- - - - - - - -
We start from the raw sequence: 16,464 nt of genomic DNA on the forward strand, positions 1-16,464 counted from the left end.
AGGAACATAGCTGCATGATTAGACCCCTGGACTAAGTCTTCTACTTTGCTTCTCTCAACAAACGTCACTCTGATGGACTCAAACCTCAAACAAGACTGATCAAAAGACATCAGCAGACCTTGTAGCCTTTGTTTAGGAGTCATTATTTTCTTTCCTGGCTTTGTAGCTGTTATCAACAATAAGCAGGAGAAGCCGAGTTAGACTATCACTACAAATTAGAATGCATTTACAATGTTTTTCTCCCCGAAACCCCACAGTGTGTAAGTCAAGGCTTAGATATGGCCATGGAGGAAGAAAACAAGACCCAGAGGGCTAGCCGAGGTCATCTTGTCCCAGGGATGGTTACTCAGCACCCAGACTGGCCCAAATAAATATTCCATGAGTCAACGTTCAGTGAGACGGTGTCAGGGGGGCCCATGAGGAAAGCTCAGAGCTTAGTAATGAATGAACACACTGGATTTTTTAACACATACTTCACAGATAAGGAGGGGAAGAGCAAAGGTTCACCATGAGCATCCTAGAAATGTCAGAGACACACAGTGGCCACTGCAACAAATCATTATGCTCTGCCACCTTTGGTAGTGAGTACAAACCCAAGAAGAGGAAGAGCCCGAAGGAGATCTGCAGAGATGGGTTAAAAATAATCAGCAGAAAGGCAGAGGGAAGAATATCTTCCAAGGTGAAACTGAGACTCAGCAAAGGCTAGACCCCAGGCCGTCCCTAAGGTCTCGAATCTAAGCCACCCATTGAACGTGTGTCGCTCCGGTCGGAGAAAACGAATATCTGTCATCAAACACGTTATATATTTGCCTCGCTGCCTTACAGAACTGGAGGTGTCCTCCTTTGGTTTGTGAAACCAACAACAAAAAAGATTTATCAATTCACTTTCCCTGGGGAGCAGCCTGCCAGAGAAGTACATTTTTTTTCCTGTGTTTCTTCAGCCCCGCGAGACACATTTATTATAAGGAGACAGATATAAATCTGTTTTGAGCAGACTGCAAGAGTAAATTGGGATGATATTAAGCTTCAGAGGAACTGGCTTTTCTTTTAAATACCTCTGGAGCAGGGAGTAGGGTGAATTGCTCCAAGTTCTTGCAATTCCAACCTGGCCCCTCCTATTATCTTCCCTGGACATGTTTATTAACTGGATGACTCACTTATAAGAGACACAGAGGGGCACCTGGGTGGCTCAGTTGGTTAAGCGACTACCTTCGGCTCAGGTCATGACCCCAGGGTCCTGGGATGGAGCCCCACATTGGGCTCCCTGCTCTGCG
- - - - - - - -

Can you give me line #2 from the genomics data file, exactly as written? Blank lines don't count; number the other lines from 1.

AGGAACATAGCTGCATGATTAGACCCCTGGACTAAGTCTTCTACTTTGCTTCTCTCAACAAACGTCACTCTGATGGACTCAAACCTCAAACAAGACTGATCAAAAGACATCAGCAGACCTTGTAGCCTTTGTTTAGGAGTCATTATTTTCTTTCCTGGCTTTGTAGCTGTTATCAACAATAAGCAGGAGAAGCCGAGTTAGACTATCACTACAAATTAGAATGCATTTACAATGTTTTTCTCCCCGAAACCCCACAGTGTGTAAGTCAAGGCTTAGATATGGCCATGGAGGAAGAAAACAAGACCCAGAGGGCTAGCCGAGGTCATCTTGTCCCAGGGATGGTTACTCAGCACCCAGACTGGCCCAAATAAATATTCCATGAGTCAACGTTCAGTGAGACGGTGTCAGGGGGGCCCATGAGGAAAGCTCAGAGCTTAGTAATGAATGAACACACTGGATTTTTTAACACATACTTCACAGATAAGGAGGGGAAGAGCAAAGGTTCACCATGAGCATCCTAGAAATGTCAGAGACACACAGTGGCCACTGCAACAAATCATTATGCTCTGCCACCTTTGGTAGTGAGTACAAACCCAAGAAGAGGAAGAGCCCGAAGGAGATCTGCAGAGATGGGTTAAAAATAATCAGCAGAAAGGCAGAGGGAAGAATATCTTCCAAGGTGAAACTGAGACTCAGCAAAGGCTAGACCCCAGGCCGTCCCTAAGGTCTCGAATCTAAGCCACCCATTGAACGTGTGTCGCTCCGGTCGGAGAAAACGAATATCTGTCATCAAACACGTTATATATTTGCCTCGCTGCCTTACAGAACTGGAGGTGTCCTCCTTTGGTTTGTGAAACCAACAACAAAAAAGATTTATCAATTCACTTTCCCTGGGGAGCAGCCTGCCAGAGAAGTACATTTTTTTTCCTGTGTTTCTTCAGCCCCGCGAGACACATTTATTATAAGGAGACAGATATAAATCTGTTTTGAGCAGACTGCAAGAGTAAATTGGGATGATATTAAGCTTCAGAGGAACTGGCTTTTCTTTTAAATACCTCTGGAGCAGGGAGTAGGGTGAATTGCTCCAAGTTCTTGCAATTCCAACCTGGCCCCTCCTATTATCTTCCCTGGACATGTTTATTAACTGGATGACTCACTTATAAGAGACACAGAGGGGCACCTGGGTGGCTCAGTTGGTTAAGCGACTACCTTCGGCTCAGGTCATGACCCCAGGGTCCTGGGATGGAGCCCCACATTGGGCTCCCTGCTCTGCG